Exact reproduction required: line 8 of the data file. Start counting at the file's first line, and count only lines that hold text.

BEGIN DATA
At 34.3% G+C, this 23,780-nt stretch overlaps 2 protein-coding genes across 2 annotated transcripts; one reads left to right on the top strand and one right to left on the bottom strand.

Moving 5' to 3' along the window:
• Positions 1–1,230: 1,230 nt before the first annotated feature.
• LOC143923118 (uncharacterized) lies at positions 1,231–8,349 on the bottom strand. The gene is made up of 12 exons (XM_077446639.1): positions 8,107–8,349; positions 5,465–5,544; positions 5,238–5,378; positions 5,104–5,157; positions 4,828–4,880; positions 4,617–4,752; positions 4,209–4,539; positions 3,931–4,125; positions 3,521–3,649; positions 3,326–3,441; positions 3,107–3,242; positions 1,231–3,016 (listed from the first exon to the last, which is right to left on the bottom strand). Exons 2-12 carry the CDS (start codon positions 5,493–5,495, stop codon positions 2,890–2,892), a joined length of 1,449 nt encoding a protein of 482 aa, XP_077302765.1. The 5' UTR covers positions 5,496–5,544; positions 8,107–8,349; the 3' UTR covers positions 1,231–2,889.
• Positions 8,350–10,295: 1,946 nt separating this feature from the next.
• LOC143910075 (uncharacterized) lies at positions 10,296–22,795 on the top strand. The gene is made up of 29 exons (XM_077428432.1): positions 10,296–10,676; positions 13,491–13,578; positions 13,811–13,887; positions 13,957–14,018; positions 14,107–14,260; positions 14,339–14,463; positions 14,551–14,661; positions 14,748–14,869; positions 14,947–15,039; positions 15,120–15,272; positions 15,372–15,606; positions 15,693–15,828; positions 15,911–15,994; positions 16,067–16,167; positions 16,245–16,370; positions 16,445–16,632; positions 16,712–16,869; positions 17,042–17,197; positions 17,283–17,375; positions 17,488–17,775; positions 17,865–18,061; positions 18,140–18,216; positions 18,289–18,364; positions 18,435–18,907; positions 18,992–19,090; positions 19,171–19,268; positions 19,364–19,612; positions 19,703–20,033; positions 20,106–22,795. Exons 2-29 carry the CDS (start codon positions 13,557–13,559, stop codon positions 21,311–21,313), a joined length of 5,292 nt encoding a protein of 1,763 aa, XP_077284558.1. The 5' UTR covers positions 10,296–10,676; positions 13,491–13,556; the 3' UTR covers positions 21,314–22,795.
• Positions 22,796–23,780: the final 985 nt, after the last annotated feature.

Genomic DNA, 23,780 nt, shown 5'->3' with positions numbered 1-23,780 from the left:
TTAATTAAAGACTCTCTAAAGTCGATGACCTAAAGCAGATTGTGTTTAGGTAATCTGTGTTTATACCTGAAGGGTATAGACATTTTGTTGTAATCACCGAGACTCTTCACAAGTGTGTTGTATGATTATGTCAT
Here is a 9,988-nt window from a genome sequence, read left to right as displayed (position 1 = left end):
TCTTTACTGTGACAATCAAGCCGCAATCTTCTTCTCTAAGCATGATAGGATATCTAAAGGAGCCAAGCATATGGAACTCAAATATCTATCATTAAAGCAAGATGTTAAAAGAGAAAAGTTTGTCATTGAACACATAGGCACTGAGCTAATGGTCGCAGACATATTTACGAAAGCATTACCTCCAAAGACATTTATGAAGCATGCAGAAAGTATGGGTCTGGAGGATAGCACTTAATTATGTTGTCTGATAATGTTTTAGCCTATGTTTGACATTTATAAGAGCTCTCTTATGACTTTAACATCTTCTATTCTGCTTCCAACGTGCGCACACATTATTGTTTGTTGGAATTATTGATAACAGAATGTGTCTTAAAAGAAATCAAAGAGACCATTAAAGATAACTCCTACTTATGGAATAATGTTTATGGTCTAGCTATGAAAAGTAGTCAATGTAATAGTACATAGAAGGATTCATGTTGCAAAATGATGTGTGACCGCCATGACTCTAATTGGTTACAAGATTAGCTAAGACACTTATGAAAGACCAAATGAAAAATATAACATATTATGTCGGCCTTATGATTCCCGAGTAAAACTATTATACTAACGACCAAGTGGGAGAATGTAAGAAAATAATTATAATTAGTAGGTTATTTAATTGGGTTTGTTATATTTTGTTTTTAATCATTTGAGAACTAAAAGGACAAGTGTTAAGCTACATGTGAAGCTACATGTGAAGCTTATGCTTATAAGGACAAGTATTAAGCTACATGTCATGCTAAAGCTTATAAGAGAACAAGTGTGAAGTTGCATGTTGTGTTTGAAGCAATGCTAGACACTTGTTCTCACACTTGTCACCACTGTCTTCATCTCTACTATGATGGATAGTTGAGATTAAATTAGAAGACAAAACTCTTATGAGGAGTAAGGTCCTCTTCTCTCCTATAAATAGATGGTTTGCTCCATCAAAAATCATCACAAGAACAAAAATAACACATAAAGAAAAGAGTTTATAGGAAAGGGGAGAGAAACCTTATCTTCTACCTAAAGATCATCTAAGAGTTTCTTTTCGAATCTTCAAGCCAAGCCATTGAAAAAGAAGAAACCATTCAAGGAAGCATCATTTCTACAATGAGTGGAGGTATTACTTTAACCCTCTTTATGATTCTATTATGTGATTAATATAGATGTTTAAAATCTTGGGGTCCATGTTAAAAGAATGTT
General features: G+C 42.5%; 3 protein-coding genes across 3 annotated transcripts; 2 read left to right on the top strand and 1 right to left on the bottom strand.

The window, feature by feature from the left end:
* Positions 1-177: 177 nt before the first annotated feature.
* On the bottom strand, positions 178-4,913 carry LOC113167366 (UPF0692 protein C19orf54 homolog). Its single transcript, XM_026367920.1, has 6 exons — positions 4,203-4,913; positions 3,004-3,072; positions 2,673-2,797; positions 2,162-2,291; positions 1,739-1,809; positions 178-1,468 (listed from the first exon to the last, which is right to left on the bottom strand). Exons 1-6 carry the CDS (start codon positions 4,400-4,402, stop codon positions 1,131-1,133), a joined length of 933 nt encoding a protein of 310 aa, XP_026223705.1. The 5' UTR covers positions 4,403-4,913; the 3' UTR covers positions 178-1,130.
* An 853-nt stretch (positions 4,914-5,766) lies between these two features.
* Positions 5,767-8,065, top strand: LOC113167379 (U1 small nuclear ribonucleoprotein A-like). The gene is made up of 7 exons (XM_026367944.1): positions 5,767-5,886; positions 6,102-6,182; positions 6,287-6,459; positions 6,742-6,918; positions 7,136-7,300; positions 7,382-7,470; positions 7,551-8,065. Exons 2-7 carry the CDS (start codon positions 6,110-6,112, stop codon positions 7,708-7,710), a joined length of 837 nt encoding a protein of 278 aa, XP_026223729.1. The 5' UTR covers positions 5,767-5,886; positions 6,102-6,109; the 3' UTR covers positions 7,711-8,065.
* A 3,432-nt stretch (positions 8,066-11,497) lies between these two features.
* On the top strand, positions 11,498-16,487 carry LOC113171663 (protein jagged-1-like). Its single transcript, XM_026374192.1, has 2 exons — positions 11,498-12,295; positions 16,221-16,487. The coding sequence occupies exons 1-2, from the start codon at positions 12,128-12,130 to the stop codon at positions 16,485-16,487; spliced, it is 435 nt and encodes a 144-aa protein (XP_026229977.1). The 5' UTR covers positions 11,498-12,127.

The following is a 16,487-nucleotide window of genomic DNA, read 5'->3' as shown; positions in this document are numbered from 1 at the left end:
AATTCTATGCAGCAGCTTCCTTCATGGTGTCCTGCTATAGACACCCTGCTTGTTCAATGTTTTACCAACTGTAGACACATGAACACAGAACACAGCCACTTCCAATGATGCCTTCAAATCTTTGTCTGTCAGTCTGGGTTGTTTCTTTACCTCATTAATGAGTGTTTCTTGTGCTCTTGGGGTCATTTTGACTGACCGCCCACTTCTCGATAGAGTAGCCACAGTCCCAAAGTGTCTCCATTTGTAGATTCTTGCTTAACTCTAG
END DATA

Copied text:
Genomic DNA, 23,780 nt, shown 5'->3' with positions numbered 1-23,780 from the left: